I’m going to share more fishing stories with you today. While I’ve always loved fishing in Maine, I’ve also been blessed with amazing fishing from the Florida Keys to far northern Quebec, and three trips to Alaska. Here are today’s stories.

Once I learned to fly fish, that became my passion. That happened when we bought our camp on Sourdahunk Lake, which was fly fishing only. Even my dad had to learn to fly fish. And I will never forget the time my wife Linda saw a wall full of fly rods at our house and asked me, “George, do you really need 14 fly rods?” Well of course I did!

There was a time when the state stocked brown trout below a dam on the Kennebec River in Fairfield. I drove up there quite a few times to fish, pulling on my waders and wading out into the river, where I always caught quite a few of those trout.

One time I stepped a little too far out into the river and I started floating down the river while my waders quickly filled with water. I could have drowned but luckily, after floating about 10 yards, my feet touched bottom and I staggered to shore, where I emptied the water out of my waders, and of course, waded back out into the river to keep fishing!

In Alaska, I fell in love with Kamishak, and my wife was there to see it. On a week-long vacation at Rainbow River Lodge in Iliamna, Alaska, our first look at Kami was from high above her in a float plane. She’s a big coastal river, but not distinguishable from other Alaskan beauties from the air. However, once we started up river in a boat and spotted a huge brown bear on the first gravel bar, the Kami’s special allure grabbed me.

By the time our guide beached the boat at our first fishing location, we’d seen — up close — 10 brown bears, including a sow with two cubs — and I’d used up my first roll of film.

In three days there, we saw 17, 20, and 25 bears respectively — and we did respect them. They fished beside us like longtime angling buddies, wrestled each other, frolicked in the river, and generally ignored us. It was hard to ignore them.

Even harder to ignore were the fish. Huge Coho salmon, called silvers, stacked like logs in calm pools, resting on their way up the rapid river to spawning grounds. Colorful Dolly Varden trout lay in every riffle of fast water, feeding on salmon eggs.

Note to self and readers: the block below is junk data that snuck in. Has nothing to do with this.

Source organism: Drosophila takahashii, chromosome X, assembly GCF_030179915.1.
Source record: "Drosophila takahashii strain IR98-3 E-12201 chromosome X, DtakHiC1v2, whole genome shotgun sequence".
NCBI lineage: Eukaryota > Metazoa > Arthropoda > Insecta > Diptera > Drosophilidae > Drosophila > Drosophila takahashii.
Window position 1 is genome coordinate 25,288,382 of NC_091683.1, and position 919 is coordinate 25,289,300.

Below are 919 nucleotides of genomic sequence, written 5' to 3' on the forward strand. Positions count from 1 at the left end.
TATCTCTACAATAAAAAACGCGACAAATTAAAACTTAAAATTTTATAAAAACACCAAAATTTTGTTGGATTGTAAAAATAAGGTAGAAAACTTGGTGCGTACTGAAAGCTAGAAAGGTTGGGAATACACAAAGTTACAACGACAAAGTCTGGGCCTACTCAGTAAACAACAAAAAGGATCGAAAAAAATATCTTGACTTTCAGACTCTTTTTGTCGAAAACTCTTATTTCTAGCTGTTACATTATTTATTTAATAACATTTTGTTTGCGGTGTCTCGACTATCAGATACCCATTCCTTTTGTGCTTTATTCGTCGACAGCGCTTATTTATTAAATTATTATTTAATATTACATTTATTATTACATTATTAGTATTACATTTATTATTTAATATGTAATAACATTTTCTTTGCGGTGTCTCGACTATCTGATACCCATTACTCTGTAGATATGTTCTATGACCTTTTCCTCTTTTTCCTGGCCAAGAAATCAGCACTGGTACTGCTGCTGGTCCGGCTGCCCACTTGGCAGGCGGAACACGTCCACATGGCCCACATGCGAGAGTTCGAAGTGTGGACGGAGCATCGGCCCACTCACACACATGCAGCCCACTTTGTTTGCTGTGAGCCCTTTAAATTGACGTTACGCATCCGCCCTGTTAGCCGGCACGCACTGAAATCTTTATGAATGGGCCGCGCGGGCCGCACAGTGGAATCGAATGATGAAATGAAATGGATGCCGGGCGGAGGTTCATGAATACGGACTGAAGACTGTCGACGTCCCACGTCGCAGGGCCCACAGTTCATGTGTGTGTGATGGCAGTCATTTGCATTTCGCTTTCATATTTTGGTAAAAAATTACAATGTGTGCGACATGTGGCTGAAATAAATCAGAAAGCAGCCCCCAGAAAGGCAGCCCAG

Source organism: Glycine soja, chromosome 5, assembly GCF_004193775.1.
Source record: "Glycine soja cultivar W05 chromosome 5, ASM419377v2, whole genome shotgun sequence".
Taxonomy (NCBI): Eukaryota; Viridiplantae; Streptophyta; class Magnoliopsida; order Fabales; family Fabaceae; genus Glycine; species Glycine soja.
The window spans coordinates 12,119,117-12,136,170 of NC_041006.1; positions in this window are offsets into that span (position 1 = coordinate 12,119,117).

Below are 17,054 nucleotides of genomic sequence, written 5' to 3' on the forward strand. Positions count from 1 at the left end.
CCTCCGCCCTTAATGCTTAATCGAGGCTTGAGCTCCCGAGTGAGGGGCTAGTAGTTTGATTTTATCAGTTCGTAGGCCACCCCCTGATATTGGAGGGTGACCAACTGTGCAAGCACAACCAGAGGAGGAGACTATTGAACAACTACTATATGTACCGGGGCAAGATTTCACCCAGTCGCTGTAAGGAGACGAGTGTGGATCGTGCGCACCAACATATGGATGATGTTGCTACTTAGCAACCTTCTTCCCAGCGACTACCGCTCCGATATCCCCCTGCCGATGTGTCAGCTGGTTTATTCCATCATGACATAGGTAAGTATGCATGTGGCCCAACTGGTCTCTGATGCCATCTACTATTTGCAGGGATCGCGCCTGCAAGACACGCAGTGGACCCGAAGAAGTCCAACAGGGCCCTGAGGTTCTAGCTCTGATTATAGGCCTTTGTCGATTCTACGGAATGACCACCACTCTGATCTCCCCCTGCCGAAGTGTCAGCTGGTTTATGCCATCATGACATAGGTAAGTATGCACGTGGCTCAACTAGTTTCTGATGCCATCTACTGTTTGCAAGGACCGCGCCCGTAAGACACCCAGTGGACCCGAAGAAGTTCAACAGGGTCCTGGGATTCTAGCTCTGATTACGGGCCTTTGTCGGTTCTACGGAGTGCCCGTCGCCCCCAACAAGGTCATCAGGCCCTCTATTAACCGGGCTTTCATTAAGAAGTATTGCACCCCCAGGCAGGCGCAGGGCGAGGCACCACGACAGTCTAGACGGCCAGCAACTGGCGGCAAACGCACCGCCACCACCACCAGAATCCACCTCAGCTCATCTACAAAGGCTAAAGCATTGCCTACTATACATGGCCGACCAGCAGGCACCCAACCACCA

Linda and I battled hefty 11- and 12-pound silvers all morning that first day with Kami, then switched to Dollies to rest our aching shoulders, getting — no exaggeration — a fish on every other cast, with many over 20 inches. My biggest Dolly was a 6-pound brute.

Of course, we’d traveled all the way from Maine to this first class Alaskan wilderness lodge to catch giant rainbow trout — so our love affair with the Kamishak and her bears and silvers and Dollies was an unexpected surprise.

The rainbows did not disappoint. Many exceeded 20 inches in length and either of the two 27-inch, 8-pound fish I caught would have been the thrill of a lifetime for any angler.

A relative novice with a fly rod, experienced only with small Maine brook trout, with one trip to Quebec where she caught some big landlocked salmon, Linda was somewhat stressed, worried that she would not cast well enough or be able to land these big Alaskan brutes.

But with good advice from our guides she had no problem at all, learned a great deal, and landed as many of her fish as even the most experienced anglers that week (including yours truly, who had a hard time learning that you can’t just horse these fish in).

Traveling to Alaska is exciting and inspiring, with jaw-dropping beauty, massive mountain chains harboring glistening glaciers, a stunning coastline, rivers, lakes and ponds of all sizes — all on a scale that is unimaginable to anyone in the lower 48.

And did I mention the bears? I am amazed by the photos of Lin calmly casting her fly while a huge bear — sporting a light brown coat — stood 10 yards away watching her. She went from a state of terror about the bears to complete nonchalance. Well, honestly, she was wary but not worried.

Lin and I also rode the train from Anchorage to Denali National Park, where Mount McKinley peaked at us through the smoke generated from fires that have burned more than 5 million acres in Alaska this year. In this stunning national park, we saw lots of caribou, mountain sheep, grizzlies, and three of the biggest bull moose you’d ever see — Alaskan moose are about a third larger than Maine’s.

But it’s Rainbow River Lodge and the fishing that I will never forget. This was the best fishing I have ever enjoyed in my life.

George Smith can be reached at 34 Blake Hill Road, Mount Vernon 04352, or [email protected] Read more of Smith’s writings at www.georgesmithmaine.com.

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